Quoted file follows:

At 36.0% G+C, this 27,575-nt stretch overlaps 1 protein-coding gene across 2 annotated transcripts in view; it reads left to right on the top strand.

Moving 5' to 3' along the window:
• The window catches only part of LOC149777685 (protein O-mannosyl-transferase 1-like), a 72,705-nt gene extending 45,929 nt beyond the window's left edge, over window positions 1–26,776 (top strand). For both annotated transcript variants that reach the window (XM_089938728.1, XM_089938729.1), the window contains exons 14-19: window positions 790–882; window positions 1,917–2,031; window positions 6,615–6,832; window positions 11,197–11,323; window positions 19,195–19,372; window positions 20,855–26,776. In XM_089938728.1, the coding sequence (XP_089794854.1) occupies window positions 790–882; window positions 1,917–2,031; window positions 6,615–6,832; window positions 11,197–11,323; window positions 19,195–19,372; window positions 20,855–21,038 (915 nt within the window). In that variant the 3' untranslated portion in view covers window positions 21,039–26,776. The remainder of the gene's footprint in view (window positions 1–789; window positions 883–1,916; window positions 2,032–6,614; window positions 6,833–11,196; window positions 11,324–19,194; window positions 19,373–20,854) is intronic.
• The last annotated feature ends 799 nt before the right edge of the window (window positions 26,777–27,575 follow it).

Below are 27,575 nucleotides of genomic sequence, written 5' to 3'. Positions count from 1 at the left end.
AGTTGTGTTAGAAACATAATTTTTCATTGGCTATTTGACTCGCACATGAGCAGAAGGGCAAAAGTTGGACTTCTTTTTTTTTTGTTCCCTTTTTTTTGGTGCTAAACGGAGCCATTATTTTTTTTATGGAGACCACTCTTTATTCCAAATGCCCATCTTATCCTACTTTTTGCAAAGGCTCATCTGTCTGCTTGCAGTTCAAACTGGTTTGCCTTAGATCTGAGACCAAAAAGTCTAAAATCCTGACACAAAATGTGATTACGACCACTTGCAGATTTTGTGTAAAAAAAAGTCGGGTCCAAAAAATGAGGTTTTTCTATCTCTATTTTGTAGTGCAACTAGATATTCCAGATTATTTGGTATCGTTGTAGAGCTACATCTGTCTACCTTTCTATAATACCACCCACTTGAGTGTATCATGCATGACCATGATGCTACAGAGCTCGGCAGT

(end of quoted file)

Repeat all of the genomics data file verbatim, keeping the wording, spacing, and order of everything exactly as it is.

At 36.0% G+C, this 27,575-nt stretch overlaps 1 protein-coding gene across 2 annotated transcripts in view; it reads left to right on the top strand.

Moving 5' to 3' along the window:
• The window catches only part of LOC149777685 (protein O-mannosyl-transferase 1-like), a 72,705-nt gene extending 45,929 nt beyond the window's left edge, over window positions 1–26,776 (top strand). For both annotated transcript variants that reach the window (XM_089938728.1, XM_089938729.1), the window contains exons 14-19: window positions 790–882; window positions 1,917–2,031; window positions 6,615–6,832; window positions 11,197–11,323; window positions 19,195–19,372; window positions 20,855–26,776. In XM_089938728.1, the coding sequence (XP_089794854.1) occupies window positions 790–882; window positions 1,917–2,031; window positions 6,615–6,832; window positions 11,197–11,323; window positions 19,195–19,372; window positions 20,855–21,038 (915 nt within the window). In that variant the 3' untranslated portion in view covers window positions 21,039–26,776. The remainder of the gene's footprint in view (window positions 1–789; window positions 883–1,916; window positions 2,032–6,614; window positions 6,833–11,196; window positions 11,324–19,194; window positions 19,373–20,854) is intronic.
• The last annotated feature ends 799 nt before the right edge of the window (window positions 26,777–27,575 follow it).

Below are 27,575 nucleotides of genomic sequence, written 5' to 3'. Positions count from 1 at the left end.
AGTTGTGTTAGAAACATAATTTTTCATTGGCTATTTGACTCGCACATGAGCAGAAGGGCAAAAGTTGGACTTCTTTTTTTTTTGTTCCCTTTTTTTTGGTGCTAAACGGAGCCATTATTTTTTTTATGGAGACCACTCTTTATTCCAAATGCCCATCTTATCCTACTTTTTGCAAAGGCTCATCTGTCTGCTTGCAGTTCAAACTGGTTTGCCTTAGATCTGAGACCAAAAAGTCTAAAATCCTGACACAAAATGTGATTACGACCACTTGCAGATTTTGTGTAAAAAAAAGTCGGGTCCAAAAAATGAGGTTTTTCTATCTCTATTTTGTAGTGCAACTAGATATTCCAGATTATTTGGTATCGTTGTAGAGCTACATCTGTCTACCTTTCTATAATACCACCCACTTGAGTGTATCATGCATGACCATGATGCTACAGAGCTCGGCAGT